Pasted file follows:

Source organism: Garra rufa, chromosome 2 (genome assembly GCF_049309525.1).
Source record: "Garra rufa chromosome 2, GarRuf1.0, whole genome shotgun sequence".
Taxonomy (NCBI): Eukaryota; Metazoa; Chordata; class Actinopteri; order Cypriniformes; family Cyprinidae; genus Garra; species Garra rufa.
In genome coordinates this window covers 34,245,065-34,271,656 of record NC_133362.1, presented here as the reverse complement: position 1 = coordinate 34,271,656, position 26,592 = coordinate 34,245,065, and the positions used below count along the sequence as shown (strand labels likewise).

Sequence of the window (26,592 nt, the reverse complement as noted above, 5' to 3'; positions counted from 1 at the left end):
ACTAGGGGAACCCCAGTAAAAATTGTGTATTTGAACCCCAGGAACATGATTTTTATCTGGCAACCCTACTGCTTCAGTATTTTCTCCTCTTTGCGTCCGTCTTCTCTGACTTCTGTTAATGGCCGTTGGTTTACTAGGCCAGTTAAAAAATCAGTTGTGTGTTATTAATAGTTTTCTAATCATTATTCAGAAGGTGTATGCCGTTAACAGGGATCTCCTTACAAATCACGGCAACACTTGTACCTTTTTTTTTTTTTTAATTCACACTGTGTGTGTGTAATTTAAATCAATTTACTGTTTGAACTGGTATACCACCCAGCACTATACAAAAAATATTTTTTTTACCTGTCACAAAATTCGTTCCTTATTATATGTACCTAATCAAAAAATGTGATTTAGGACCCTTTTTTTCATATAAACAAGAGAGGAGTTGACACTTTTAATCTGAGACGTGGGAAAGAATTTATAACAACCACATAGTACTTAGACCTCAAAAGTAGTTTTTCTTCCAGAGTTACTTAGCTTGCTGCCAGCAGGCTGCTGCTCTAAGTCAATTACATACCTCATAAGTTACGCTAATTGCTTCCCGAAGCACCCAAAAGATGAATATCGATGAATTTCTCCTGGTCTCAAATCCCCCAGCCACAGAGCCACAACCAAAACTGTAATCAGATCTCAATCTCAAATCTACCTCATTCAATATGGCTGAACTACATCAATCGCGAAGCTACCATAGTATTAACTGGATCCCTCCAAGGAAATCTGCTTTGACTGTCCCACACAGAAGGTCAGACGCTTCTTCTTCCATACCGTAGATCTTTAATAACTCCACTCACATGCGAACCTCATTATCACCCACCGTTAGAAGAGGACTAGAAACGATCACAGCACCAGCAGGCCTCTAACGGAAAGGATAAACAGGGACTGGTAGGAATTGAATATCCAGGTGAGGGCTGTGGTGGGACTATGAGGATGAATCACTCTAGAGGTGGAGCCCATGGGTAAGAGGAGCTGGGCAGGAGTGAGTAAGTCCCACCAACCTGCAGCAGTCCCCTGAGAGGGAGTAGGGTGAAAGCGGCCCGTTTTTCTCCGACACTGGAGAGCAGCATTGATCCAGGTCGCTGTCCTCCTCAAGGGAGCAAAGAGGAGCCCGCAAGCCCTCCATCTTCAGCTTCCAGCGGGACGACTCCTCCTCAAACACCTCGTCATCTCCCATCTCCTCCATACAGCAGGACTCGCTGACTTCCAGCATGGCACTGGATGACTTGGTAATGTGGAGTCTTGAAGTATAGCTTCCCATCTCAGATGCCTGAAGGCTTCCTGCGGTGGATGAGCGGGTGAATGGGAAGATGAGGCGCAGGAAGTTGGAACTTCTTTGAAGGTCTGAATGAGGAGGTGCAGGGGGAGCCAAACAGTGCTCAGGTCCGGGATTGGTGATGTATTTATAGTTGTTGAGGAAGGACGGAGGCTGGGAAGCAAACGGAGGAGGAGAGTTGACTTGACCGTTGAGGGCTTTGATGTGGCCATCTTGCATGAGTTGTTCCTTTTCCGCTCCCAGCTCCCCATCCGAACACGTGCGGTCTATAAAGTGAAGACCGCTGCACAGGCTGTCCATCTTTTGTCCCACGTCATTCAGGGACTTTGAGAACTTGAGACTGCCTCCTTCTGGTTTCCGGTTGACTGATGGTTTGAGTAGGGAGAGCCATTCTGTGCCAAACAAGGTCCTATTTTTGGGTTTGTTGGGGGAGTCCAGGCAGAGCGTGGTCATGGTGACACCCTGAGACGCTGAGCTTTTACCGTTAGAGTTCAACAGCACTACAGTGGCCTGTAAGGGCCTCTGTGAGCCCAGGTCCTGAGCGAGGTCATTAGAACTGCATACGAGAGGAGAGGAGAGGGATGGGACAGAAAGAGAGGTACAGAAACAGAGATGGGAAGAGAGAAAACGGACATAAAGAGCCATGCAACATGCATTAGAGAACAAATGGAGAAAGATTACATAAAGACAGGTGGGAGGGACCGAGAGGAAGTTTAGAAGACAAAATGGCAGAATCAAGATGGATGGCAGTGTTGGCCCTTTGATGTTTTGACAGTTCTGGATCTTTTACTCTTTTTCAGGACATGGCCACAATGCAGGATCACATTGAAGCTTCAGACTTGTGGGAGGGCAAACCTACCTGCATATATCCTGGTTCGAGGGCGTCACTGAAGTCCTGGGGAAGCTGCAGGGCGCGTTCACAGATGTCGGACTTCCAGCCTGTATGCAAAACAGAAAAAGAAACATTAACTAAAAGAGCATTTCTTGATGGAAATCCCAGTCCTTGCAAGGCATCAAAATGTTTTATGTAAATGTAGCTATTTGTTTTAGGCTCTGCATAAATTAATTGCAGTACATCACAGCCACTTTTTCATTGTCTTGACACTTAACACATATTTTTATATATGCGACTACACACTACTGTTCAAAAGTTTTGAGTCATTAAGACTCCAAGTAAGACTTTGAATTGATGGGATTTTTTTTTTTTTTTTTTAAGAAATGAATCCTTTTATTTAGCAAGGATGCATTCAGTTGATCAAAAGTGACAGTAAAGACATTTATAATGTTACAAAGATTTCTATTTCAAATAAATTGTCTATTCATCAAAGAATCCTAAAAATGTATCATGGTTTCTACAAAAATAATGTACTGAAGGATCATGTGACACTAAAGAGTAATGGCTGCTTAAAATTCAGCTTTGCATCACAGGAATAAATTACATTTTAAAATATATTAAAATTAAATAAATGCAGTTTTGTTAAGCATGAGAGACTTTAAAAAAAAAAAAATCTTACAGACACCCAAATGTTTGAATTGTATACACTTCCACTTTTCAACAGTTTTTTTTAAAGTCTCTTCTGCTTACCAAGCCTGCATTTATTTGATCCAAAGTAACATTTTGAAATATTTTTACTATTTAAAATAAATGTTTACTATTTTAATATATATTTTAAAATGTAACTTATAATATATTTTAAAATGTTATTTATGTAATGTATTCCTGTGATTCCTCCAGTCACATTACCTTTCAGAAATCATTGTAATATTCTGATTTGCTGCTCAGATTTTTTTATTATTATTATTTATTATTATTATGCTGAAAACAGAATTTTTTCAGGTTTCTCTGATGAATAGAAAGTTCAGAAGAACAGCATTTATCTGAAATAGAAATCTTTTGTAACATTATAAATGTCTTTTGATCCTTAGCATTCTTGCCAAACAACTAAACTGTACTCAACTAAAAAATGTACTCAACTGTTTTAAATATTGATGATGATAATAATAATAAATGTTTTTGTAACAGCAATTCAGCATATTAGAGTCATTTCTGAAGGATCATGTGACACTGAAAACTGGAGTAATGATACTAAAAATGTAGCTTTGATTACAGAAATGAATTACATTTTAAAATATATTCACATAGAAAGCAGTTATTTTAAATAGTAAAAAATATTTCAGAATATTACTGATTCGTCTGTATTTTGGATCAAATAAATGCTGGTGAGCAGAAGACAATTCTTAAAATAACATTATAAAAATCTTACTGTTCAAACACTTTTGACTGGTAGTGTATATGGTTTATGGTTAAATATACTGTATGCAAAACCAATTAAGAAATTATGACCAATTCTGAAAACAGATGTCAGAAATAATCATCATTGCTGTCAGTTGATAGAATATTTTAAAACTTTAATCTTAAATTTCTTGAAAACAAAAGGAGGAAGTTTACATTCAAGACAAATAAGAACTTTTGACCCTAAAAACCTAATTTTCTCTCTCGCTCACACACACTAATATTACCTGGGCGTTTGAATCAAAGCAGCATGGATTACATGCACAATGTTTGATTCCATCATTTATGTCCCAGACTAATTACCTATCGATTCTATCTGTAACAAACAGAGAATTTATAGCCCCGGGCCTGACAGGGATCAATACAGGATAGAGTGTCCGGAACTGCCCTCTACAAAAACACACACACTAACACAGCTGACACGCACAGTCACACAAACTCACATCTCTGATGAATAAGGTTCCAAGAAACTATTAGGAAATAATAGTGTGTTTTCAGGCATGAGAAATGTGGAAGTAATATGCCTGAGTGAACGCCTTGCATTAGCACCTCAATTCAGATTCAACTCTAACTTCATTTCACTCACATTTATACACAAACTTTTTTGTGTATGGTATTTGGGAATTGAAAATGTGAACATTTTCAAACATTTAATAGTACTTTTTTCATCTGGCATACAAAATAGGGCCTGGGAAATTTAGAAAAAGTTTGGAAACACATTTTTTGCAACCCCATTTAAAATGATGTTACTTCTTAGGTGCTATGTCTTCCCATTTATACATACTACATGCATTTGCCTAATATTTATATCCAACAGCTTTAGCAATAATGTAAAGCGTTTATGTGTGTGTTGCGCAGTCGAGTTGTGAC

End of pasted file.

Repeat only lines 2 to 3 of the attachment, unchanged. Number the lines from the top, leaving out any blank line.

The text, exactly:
Source record: "Garra rufa chromosome 2, GarRuf1.0, whole genome shotgun sequence".
Taxonomy (NCBI): Eukaryota; Metazoa; Chordata; class Actinopteri; order Cypriniformes; family Cyprinidae; genus Garra; species Garra rufa.